Pinterest wants to serve up Pins that lead to quality content. Aside from the obvious must haves of useful content, well, written, it also needs to be engaging and inspiring. You should also make sure you verify your site with Pinterest. That allows Pinterest to see that YOU are the owner of the content you share from your site.
Make sure you use Rich Pins on your site to give more context to your Pins.
Pinterest wants to send traffic to quality sites that provide a great user experience. In fact, they won’t even take your money to send ad traffic to pages that are full of pop ups and ads, so it seems likely that sites like that will see their content suffer in search.
Then there’s quantity. Pinterest wants you to Pin consistently – and they want your fresh content. So, try to create new content on your site at least weekly – and make sure there is a Pinnable image on every post! If you don’t have time for that, make new images for existing content – that works great, too!
Need help being more consistent on Pinterest? Schedule all your Pins for the week in minutes with Tailwind! Try a free (no credit card required) trial. Sign up with Pinterest.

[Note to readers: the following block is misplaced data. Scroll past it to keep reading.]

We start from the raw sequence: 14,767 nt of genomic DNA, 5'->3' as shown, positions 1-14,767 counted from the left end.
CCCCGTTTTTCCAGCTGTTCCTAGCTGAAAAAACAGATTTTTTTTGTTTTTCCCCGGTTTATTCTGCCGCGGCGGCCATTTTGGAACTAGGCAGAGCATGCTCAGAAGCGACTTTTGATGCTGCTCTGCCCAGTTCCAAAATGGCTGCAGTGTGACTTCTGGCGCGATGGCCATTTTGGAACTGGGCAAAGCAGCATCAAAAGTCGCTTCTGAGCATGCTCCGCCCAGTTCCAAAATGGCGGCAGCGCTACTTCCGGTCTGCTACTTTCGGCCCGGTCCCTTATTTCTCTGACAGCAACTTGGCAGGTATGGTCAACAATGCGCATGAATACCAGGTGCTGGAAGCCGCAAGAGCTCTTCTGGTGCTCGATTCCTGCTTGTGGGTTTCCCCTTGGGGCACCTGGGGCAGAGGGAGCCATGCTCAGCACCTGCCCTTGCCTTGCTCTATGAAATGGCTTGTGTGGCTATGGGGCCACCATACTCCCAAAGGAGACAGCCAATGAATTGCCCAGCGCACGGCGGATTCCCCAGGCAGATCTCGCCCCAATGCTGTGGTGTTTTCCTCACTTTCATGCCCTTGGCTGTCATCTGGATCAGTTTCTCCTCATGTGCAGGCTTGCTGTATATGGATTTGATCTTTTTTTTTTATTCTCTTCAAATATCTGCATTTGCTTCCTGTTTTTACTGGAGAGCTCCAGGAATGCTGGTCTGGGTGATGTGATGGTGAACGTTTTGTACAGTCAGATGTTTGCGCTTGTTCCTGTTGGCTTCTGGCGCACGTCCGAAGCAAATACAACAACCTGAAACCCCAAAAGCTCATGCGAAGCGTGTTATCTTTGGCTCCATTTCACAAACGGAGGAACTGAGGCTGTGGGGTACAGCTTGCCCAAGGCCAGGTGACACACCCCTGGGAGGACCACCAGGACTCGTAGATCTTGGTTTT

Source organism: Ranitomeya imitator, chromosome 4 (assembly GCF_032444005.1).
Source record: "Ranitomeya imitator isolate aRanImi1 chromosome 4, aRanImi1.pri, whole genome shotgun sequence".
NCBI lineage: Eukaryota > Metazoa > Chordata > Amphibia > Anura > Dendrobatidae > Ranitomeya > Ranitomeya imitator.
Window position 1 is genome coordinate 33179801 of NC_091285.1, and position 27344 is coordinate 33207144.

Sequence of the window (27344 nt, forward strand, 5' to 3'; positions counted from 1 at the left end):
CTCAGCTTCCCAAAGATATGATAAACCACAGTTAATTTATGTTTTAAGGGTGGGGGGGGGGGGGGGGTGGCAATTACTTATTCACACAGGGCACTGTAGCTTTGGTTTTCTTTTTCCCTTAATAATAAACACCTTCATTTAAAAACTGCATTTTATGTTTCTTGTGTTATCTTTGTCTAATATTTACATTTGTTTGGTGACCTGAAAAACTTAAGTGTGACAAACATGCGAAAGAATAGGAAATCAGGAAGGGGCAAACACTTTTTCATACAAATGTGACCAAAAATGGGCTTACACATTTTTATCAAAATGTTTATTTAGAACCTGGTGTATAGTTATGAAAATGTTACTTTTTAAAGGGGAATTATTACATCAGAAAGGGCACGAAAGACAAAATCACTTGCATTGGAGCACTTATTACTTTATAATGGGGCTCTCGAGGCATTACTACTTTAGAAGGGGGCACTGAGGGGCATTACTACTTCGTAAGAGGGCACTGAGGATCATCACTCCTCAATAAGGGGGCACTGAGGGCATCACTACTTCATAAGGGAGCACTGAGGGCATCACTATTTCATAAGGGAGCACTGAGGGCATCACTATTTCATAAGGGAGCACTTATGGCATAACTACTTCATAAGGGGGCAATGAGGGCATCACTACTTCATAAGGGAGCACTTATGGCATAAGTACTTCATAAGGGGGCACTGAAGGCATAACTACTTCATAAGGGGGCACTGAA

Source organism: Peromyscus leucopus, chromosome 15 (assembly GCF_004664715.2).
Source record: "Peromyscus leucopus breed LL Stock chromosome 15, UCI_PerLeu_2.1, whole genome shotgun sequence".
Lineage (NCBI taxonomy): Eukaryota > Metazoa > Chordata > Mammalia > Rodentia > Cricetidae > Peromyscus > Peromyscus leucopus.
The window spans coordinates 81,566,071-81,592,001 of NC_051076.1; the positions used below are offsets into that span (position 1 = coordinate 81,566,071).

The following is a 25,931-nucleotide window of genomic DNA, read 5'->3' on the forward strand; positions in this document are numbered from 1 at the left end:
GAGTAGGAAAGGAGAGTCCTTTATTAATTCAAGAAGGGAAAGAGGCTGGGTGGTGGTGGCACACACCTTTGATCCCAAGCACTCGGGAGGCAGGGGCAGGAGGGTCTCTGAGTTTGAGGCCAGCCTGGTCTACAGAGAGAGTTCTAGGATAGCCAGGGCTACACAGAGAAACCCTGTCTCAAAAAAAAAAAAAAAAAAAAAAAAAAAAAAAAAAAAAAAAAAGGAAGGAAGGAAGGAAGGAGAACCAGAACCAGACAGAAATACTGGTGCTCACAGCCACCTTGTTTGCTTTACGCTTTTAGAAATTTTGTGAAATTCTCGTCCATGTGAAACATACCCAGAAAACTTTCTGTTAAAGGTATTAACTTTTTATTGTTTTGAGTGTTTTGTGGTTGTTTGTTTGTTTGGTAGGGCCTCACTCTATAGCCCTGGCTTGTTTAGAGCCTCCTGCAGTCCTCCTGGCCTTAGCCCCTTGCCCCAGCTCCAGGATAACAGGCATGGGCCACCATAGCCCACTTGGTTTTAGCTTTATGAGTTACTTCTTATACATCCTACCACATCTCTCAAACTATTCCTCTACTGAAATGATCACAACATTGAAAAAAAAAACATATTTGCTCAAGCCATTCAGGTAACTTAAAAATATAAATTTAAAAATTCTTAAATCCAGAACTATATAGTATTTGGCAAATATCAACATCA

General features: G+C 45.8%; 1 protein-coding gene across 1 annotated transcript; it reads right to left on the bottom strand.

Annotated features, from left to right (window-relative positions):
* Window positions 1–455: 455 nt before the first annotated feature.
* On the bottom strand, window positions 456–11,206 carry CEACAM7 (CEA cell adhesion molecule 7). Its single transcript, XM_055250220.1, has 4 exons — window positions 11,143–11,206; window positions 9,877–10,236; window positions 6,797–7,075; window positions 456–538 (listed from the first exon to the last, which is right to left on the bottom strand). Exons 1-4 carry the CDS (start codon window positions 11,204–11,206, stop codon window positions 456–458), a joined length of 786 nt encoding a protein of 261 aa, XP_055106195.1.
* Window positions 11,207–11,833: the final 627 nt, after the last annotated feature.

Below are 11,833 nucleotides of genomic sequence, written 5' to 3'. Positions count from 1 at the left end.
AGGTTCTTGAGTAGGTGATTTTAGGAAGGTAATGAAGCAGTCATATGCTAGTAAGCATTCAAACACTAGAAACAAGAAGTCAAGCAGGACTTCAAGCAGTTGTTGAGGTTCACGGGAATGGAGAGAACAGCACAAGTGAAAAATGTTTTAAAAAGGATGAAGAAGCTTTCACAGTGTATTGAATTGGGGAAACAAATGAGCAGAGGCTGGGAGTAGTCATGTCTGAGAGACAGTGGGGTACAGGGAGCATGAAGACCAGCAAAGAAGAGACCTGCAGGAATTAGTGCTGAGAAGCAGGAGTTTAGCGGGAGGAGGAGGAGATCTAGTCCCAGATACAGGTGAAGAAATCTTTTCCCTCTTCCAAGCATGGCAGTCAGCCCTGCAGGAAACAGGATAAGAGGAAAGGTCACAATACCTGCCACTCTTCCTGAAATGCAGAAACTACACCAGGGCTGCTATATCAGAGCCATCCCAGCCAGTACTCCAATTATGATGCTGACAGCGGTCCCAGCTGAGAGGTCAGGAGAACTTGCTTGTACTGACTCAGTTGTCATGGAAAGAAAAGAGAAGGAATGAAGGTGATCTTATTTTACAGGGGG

While all search engines keep some secrets, Pinterest has shared with all of us many details about how SEO works and how we can get our Pins ranking higher.
Seven steps to Pinterest SEO success:
Feeling ready to give Pinterest SEO a try? REALLY give it a try? Combine what you’ve learned here with a commitment to creating new content every week and your Pinterest traffic WILL increase. Let us know how it goes!
Alisa Meredith is Pinterest Product Specialist at Tailwind — a Pinterest marketing tool, scheduling tool, planning tool and analytics platform. She is a sought-after speaker and teacher on Pinterest and Promoted Pins in particular, having spoken at Social Media Marketing World, Agents of Change and appearing on The Art of Paid Traffic and Social Pros podcasts. Alisa has invested heavily in becoming an expert in her craft – realizing (and loving) the fact that the learning never ends! She lives in coastal North Carolina with her pampered pets Pepe the couch potato Cavapoo, and more cats than she’d like to admit to.